Just days after the slaying of a San Francisco man who was in the district attorney’s witness protection program, DA Kamala Harris on Wednesday stood in front of the Ella Hill Hutch Community Center — the site of another recent daytime slaying — to announce a June 16 summit of law enforcement and community leaders.
The summit, Harris said, would be the first chance to “have a conversation between the community and law enforcement about what we can collectively do about witness intimidation.”
The announcement comes on the heels of last week's killing of murder witness Terrell Rollins, 22, who was enrolled in the witness protection program. The Ella Hill Hutch Center was rocked the previous week when suspected gang members shot and killed 22-year-old employee Dante White in the gym while he played basketball with children.
Harris characterized Rollins' killers as “terrorists” and displayed a T-shirt that read “Don't Snitch,” which she said had been distributed widely throughout crime-ridden areas of The City. “There are too many people living in a state of fear,” she said.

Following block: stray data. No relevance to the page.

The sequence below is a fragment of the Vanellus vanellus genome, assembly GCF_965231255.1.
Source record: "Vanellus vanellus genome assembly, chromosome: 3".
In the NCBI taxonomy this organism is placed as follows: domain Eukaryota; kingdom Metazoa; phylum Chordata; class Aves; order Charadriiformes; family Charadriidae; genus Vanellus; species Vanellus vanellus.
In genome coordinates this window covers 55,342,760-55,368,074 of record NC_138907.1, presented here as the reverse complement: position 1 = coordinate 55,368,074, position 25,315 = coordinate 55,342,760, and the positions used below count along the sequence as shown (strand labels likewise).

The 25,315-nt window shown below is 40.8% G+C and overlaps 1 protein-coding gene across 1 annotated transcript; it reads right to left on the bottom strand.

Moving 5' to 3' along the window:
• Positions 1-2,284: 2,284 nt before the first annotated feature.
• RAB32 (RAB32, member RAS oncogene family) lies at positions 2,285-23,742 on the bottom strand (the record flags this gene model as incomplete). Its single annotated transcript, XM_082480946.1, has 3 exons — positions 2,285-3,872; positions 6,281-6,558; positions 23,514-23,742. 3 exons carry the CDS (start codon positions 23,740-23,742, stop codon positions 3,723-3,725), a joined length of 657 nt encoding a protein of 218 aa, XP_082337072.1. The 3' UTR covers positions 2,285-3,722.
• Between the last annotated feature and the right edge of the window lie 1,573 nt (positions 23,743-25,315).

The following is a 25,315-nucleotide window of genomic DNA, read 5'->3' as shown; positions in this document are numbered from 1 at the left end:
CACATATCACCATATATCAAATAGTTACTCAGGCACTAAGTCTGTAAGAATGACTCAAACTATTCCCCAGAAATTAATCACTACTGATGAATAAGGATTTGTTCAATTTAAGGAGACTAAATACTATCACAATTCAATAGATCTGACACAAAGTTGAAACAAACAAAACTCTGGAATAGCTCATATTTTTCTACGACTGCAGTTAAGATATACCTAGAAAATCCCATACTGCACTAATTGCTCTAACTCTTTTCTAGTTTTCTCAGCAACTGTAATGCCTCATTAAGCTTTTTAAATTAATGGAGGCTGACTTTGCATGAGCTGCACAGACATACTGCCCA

Several civic and community leaders spoke at Wednesday's news conference, including Supervisor Ross Mirkarimi, who criticized law enforcement's solicitation of witnesses, calling it “deficient.”
Harris announced Monday that her department had reassigned seven investigators to the witness protection program.
San Francisco police Capt. Kevin Cashman, of the personal crimes division of the investigations bureau, said Wednesday that his department is “extremely effective in identifying and relocating witnesses,” but witnesses often “sincerely fear retaliation” and do not want to testify.
Rev. Edgar Boyd of Bethel African Methodist Episcopal Church invoked Franklin Delano Roosevelt's speech after the Japanese attack on Pearl Harbor in 1941: “We have nothing to fear but fear itself,” he said. He said it is ironic that today fear keeps justice from being done in predominantly black neighborhoods made great by the ship-building boom of World War II.
London Breed, who runs the African American Art and Culture Complex in the Western Addition, said, “Our children don't feel safe.” She said law enforcement and elected officials would gain more trust in her community if they “stop worrying about who gets credit and put real, basic feeling” into solving the problem of violence.
“If we're just running our mouths, there's no substance,” she said.